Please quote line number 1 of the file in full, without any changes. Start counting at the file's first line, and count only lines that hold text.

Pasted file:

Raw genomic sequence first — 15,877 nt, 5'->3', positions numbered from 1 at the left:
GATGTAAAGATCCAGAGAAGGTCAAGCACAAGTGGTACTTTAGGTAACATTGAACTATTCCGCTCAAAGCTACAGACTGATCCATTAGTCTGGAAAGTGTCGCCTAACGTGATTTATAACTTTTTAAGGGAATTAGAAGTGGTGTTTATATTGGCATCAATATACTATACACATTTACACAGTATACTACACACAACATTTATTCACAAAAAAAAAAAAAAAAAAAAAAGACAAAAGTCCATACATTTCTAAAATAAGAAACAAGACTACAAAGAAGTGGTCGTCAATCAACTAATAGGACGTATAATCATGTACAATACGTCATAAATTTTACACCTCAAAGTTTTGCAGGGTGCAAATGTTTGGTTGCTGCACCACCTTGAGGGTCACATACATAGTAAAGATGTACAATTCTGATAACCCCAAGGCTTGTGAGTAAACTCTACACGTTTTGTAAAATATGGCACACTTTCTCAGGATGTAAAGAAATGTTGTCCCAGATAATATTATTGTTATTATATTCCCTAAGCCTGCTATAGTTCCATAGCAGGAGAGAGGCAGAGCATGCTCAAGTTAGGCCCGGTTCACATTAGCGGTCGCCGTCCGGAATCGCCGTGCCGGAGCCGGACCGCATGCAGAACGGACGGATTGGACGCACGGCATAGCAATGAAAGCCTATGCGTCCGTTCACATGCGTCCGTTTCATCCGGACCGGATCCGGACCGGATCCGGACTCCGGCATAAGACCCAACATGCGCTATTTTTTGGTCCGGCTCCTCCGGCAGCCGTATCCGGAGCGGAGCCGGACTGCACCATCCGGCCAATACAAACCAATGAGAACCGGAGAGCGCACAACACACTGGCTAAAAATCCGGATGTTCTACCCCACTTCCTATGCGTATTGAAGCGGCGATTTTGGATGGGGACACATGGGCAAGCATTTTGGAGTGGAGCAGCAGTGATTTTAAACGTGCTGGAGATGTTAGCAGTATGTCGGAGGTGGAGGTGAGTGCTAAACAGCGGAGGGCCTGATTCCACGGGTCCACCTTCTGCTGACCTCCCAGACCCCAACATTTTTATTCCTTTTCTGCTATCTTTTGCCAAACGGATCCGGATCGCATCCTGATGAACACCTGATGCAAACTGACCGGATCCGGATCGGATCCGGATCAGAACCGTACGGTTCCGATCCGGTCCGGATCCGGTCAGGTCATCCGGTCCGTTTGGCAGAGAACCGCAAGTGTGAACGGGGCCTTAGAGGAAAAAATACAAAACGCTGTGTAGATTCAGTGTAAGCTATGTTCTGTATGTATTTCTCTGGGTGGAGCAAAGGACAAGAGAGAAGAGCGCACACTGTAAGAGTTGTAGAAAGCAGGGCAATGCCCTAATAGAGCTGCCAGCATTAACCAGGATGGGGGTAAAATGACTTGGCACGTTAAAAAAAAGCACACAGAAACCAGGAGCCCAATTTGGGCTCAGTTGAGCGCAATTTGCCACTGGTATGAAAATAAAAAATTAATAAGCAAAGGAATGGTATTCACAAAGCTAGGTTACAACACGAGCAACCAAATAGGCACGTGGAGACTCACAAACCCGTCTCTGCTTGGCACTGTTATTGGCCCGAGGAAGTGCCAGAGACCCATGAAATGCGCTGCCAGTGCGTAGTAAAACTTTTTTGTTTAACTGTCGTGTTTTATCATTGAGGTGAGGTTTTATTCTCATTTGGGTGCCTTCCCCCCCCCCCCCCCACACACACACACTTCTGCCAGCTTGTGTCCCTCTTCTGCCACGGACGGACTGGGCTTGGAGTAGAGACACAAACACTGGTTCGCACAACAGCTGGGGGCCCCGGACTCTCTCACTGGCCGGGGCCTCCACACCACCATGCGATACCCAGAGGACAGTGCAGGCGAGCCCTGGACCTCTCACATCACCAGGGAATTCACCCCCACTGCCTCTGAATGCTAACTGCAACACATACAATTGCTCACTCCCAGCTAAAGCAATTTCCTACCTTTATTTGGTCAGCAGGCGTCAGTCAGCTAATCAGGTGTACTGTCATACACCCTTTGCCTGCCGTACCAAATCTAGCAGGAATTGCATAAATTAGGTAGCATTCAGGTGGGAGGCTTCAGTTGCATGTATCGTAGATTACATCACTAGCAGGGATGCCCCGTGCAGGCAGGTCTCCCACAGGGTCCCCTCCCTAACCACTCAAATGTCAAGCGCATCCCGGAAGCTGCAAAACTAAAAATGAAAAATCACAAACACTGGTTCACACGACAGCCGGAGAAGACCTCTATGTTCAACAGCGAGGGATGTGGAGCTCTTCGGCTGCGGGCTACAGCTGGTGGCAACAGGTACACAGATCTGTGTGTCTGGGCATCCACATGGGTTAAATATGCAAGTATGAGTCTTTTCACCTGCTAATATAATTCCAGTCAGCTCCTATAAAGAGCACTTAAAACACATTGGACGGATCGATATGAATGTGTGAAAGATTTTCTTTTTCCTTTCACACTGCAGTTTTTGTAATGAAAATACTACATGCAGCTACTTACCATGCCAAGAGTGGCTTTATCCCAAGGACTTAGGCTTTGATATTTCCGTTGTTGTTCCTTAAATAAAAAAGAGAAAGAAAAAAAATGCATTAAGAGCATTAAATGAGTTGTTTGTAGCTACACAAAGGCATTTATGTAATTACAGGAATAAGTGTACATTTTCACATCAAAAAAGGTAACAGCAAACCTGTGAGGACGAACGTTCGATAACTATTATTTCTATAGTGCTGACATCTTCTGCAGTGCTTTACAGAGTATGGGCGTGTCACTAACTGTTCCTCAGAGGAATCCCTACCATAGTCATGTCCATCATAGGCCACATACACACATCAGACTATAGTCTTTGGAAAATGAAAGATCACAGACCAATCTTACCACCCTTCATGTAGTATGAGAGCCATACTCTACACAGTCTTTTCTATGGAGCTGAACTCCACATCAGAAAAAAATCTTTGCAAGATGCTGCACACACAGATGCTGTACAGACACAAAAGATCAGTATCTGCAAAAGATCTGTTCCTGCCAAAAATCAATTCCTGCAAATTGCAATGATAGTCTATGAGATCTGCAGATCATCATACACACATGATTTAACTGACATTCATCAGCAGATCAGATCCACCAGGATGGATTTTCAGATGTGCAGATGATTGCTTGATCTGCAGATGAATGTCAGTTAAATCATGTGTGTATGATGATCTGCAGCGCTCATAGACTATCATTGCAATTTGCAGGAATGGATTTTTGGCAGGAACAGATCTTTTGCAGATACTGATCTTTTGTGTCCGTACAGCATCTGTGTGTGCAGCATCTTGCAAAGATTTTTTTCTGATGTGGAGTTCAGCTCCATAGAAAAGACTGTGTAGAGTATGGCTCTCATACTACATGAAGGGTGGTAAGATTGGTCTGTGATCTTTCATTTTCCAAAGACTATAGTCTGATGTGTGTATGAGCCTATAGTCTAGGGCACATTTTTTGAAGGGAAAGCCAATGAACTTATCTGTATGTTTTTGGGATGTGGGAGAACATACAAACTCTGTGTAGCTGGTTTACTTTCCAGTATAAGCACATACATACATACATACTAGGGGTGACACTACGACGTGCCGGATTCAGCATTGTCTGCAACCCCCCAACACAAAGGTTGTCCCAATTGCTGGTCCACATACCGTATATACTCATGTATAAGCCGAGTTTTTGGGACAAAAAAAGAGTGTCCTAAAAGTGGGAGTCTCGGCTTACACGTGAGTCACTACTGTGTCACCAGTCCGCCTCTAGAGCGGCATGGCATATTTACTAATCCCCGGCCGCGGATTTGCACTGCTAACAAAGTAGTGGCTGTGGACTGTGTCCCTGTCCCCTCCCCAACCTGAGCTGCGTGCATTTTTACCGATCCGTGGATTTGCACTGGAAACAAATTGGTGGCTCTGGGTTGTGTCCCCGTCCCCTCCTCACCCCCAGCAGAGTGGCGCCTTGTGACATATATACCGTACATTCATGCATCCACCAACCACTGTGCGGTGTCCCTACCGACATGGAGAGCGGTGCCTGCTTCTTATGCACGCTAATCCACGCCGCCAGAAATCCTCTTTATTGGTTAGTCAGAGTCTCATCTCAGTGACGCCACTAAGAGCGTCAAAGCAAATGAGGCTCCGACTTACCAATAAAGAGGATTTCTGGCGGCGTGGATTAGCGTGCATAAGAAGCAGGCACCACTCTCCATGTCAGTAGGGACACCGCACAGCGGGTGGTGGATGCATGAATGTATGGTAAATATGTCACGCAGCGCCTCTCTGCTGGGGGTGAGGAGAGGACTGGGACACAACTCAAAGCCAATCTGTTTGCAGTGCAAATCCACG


Raw genomic sequence first — 15,877 nt, 5'->3', positions numbered from 1 at the left: